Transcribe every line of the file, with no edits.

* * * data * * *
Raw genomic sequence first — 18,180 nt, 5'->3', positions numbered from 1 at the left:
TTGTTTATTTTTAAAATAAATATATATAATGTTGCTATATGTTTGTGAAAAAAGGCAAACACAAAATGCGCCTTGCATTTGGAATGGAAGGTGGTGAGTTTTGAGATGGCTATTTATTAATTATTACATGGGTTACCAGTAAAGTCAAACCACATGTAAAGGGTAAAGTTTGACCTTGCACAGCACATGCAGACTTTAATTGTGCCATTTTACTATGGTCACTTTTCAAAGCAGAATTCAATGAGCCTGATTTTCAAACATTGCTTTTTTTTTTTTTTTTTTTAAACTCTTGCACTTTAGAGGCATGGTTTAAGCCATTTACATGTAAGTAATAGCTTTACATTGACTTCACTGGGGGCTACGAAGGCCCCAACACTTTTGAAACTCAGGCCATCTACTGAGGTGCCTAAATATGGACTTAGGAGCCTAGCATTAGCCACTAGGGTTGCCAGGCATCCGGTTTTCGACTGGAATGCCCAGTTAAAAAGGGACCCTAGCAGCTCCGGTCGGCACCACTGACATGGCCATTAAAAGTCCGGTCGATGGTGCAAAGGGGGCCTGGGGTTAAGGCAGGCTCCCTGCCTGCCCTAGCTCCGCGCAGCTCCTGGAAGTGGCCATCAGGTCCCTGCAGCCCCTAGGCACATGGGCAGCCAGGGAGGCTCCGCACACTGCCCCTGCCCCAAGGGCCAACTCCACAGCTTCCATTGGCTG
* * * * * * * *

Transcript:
Raw genomic sequence first — 18,180 nt, 5'->3', positions numbered from 1 at the left:
TTGTTTATTTTTAAAATAAATATATATAATGTTGCTATATGTTTGTGAAAAAAGGCAAACACAAAATGCGCCTTGCATTTGGAATGGAAGGTGGTGAGTTTTGAGATGGCTATTTATTAATTATTACATGGGTTACCAGTAAAGTCAAACCACATGTAAAGGGTAAAGTTTGACCTTGCACAGCACATGCAGACTTTAATTGTGCCATTTTACTATGGTCACTTTTCAAAGCAGAATTCAATGAGCCTGATTTTCAAACATTGCTTTTTTTTTTTTTTTTTTTAAACTCTTGCACTTTAGAGGCATGGTTTAAGCCATTTACATGTAAGTAATAGCTTTACATTGACTTCACTGGGGGCTACGAAGGCCCCAACACTTTTGAAACTCAGGCCATCTACTGAGGTGCCTAAATATGGACTTAGGAGCCTAGCATTAGCCACTAGGGTTGCCAGGCATCCGGTTTTCGACTGGAATGCCCAGTTAAAAAGGGACCCTAGCAGCTCCGGTCGGCACCACTGACATGGCCATTAAAAGTCCGGTCGATGGTGCAAAGGGGGCCTGGGGTTAAGGCAGGCTCCCTGCCTGCCCTAGCTCCGCGCAGCTCCTGGAAGTGGCCATCAGGTCCCTGCAGCCCCTAGGCACATGGGCAGCCAGGGAGGCTCCGCACACTGCCCCTGCCCCAAGGGCCAACTCCACAGCTTCCATTGGCTG